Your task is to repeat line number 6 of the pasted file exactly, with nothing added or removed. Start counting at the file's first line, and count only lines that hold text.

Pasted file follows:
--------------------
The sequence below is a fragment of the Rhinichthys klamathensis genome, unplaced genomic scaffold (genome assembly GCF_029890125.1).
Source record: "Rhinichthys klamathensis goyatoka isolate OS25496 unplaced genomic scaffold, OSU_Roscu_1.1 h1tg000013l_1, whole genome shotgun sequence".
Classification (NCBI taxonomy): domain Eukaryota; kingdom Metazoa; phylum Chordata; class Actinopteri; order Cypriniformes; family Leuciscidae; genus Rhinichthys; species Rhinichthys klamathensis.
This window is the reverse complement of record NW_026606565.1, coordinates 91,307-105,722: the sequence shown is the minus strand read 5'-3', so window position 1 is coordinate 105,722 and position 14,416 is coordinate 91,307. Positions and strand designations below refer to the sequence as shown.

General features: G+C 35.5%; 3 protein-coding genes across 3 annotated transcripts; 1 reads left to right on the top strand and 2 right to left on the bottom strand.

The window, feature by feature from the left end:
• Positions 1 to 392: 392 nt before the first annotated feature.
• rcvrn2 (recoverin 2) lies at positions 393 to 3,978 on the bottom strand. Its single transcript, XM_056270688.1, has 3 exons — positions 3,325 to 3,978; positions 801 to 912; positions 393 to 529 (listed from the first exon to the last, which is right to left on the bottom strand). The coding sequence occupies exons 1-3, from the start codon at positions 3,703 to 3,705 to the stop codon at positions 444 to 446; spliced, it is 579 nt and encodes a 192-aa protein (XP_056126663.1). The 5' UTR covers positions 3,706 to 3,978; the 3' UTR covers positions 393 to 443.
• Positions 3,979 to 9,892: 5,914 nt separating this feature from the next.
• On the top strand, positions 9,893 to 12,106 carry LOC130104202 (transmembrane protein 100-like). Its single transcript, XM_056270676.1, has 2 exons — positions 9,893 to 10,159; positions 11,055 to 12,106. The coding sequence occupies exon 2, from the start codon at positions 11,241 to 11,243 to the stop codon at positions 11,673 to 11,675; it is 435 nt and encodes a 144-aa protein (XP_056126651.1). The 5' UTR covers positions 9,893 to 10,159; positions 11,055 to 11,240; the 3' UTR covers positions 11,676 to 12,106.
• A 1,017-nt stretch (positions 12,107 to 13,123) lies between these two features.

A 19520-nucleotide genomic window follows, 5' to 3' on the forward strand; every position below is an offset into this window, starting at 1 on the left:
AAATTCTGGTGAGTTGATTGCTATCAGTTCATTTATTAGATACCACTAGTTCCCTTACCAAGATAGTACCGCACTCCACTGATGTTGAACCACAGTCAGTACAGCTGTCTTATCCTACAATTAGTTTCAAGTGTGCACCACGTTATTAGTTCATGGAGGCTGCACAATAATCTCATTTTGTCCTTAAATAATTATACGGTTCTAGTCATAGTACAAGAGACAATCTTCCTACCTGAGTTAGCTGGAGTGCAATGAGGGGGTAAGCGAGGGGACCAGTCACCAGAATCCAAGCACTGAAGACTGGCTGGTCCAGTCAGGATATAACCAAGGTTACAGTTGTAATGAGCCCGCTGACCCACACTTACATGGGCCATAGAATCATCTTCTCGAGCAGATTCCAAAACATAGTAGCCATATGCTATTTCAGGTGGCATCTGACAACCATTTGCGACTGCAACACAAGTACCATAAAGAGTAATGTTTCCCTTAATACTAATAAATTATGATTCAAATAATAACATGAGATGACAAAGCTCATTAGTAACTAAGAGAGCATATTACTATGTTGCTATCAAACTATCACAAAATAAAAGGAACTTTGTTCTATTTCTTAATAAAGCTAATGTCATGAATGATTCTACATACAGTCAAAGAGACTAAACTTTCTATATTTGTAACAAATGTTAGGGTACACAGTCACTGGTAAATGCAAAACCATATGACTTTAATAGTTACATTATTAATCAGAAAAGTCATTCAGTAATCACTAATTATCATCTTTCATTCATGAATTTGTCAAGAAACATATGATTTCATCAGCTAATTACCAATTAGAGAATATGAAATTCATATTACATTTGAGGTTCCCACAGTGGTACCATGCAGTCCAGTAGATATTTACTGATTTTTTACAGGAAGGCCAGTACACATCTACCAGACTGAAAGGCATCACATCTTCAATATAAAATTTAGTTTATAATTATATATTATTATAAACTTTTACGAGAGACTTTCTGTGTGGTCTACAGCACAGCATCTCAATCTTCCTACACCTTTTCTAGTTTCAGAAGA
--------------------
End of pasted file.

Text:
The window, feature by feature from the left end: